Emerging from the Past

Image provided by Jase Hill https://www.flickr.com/photos/jasohill/
Image provided by Jase Hill
https://www.flickr.com/photos/jasohill/

The new calendar year is coming upon us. There’s no way of stopping it, no matter how much we may love to regress for one reason or another.

How often have you wished you could go back to an earlier time in your life, either to revel in the pleasure you had or to change what you, now, believe was wrong, a mistake in some way? Approximately twenty years ago, I was in the habit of reminiscing way more often than I should. At the time, there seemed to be so many things in my past I wanted to change; things that could have easily been changed at the time they happened with no prior knowledge of the outcome. If I had just paid better attention to what was going on in my life at the time and about life in general, the changes I, later, thought I should have made would have greatly enhanced my life. What I didn’t want to change, I wanted to relive. This type of retrospection can only lead to living in an illusion of the past.

Some people think we get a second chance in our lives. My question: How can that be? You never ever have the chance to fix anything in your past. To get a second chance at a situation required you to go back in time. None of us are time travelers so this notion is completely bogus. What’s done is done, period. It can’t be reversed. It’s a bitter lesson for many to learn, I’m afraid. The best we can do is to be more vigilant about what is in our individual futures.

During these last few days of the current year, many make plans — resolutions. Although I’m not one to partake in this activity, I certainly understand the reasoning behind it. Drawing up plans for success is, most definitely, a smart thing to do. In my case, I do engage in preparing for short-term goals, but I leave long-term goals in the abstract because I’m so acutely aware of all the unseen twists and turns in life. This is, also, one of the reasons why I don’t make year-end/beginning resolutions, of course. There are too many unseen variables that can and usually do happen in that length of time.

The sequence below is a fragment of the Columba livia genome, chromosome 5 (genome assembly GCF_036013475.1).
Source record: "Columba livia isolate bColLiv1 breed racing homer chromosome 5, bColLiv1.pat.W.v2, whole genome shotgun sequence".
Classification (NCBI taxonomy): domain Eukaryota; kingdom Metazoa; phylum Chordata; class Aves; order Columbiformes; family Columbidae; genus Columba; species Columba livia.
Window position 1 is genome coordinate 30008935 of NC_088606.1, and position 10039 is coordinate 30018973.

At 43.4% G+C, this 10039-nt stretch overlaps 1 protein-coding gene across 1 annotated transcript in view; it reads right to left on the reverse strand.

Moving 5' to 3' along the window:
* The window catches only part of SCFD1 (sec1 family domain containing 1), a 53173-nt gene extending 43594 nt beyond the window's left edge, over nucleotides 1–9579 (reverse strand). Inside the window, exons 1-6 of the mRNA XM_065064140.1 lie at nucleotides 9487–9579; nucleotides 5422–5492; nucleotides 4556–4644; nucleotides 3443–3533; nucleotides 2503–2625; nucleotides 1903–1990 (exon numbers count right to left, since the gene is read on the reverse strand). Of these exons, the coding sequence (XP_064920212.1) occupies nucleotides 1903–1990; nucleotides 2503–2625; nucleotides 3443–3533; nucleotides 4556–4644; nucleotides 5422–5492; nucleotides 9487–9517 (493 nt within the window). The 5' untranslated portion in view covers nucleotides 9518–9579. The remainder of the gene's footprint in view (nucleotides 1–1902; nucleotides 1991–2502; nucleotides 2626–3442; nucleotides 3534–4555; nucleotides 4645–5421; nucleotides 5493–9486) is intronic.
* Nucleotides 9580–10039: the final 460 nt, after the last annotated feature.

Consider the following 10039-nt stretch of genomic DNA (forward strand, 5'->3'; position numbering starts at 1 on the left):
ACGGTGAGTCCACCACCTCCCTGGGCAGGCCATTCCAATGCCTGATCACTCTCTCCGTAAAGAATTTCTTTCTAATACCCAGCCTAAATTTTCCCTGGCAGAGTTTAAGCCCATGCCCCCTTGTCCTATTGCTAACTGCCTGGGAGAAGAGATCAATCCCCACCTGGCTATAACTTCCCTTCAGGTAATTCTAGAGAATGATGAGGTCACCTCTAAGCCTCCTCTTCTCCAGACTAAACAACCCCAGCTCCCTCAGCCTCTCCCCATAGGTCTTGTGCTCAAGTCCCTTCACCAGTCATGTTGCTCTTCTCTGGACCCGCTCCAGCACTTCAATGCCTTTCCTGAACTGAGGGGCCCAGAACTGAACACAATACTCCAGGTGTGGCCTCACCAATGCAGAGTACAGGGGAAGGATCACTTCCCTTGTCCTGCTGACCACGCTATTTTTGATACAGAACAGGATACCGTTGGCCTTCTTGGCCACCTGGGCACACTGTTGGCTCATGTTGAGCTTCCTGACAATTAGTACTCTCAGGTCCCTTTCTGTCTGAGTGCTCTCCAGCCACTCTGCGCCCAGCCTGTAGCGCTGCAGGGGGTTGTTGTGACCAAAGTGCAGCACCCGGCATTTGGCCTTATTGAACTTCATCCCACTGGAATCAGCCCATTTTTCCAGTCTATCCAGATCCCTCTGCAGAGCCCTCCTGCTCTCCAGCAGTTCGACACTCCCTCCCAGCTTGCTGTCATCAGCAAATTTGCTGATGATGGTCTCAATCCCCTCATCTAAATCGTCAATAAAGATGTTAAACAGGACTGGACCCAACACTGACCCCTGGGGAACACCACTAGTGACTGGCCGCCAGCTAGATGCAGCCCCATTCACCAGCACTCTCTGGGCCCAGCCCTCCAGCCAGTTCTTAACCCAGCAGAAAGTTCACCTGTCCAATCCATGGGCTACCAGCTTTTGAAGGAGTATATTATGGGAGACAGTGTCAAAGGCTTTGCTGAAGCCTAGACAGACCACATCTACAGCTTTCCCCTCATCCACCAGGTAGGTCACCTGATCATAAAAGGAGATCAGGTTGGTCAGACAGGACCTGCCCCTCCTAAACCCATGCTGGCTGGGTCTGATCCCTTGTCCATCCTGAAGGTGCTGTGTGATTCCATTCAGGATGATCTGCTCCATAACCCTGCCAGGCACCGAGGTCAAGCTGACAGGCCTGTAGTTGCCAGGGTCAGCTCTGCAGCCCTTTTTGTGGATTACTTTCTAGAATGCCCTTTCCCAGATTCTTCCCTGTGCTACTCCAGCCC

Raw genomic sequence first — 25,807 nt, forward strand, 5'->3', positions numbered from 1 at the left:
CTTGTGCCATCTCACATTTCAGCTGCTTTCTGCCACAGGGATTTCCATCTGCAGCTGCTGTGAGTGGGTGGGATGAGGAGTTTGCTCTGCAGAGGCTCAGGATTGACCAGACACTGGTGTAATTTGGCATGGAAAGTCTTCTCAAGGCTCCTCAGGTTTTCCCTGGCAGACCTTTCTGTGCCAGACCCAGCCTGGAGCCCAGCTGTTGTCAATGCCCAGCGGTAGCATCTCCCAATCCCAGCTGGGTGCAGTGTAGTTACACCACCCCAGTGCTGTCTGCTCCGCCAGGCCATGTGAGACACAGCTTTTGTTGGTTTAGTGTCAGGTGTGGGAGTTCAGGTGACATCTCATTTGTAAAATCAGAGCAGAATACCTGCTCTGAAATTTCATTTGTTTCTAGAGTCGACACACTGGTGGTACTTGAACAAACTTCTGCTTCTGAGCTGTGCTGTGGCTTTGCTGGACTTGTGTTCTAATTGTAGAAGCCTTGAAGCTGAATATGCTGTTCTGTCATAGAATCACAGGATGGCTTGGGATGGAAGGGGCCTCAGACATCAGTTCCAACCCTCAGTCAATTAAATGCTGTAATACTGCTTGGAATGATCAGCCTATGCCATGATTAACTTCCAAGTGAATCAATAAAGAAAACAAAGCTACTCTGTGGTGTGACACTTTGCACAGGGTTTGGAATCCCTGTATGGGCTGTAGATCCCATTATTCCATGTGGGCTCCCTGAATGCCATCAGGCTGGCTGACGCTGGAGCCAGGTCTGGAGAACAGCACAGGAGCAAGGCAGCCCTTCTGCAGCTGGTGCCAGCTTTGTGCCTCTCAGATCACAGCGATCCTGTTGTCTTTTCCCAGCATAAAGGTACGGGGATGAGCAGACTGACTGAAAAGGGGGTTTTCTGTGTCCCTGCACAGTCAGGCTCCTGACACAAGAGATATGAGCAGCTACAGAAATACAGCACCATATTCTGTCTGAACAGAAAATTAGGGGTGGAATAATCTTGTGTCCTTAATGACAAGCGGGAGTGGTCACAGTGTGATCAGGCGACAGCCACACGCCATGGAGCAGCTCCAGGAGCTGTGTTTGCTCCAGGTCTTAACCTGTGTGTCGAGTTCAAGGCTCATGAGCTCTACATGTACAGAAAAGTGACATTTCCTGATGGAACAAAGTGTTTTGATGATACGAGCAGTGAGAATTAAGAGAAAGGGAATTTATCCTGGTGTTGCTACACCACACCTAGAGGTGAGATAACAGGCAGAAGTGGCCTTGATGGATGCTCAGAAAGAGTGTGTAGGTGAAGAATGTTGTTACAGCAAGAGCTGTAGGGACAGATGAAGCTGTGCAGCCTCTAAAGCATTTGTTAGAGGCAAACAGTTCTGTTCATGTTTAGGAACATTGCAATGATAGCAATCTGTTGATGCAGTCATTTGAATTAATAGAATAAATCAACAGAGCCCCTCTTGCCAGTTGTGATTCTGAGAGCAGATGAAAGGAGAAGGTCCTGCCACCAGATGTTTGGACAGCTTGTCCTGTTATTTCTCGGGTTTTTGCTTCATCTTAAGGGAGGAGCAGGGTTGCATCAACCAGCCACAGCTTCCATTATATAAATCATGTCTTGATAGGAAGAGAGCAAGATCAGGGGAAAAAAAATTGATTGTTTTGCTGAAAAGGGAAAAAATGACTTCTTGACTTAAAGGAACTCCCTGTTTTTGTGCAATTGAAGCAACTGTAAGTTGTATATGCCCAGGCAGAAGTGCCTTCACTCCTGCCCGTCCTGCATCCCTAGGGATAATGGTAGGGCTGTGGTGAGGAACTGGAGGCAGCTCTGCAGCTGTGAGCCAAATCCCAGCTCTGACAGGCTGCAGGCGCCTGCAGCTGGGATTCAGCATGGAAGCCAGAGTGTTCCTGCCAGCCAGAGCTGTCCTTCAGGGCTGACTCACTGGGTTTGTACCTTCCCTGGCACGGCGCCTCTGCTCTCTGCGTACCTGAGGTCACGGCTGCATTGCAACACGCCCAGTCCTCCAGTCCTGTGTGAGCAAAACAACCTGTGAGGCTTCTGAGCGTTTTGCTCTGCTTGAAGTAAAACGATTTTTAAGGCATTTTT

The other reason for my rejection of this yearly activity is, so often times, these aims are based on failures from the past, in an attempt the rectify these missteps. Again, it’s getting into delusions that should be avoided at all cost. Those blunders cannot be fixed. They’re part of the past and will always stay the same. All that can be done is to take heed of how to avoid them in the future, if possible.

Nonetheless, having a set date used, January 1st, to “let go” of the past, at least to some extent psychologically, and move forward with anticipation and hopes for the future can be liberating. During most Januarys, you will find me doing “spring housecleaning”. I figure I’ve got the entire month to get it done so I don’t end up feeling rushed. Everything I can throw away or put away that reminds me of the cold months, including the holiday season, brightens my spirit. I bring out items that are more in line with the feeling of spring, in hopes of doing away with the seasonal blues that may still be lurking around after the furor of the winter festivals. The dreary weather, unfortunately, lingers for a few more months.

In my writing, I’m a pantser. There isn’t anyway I can demand an outline to work with the way my brain assimilates data. I find that I approach life, as a whole, the same way, although with little pieces of schedules and planning so I can, more easily, adapt to the lives of the people around me.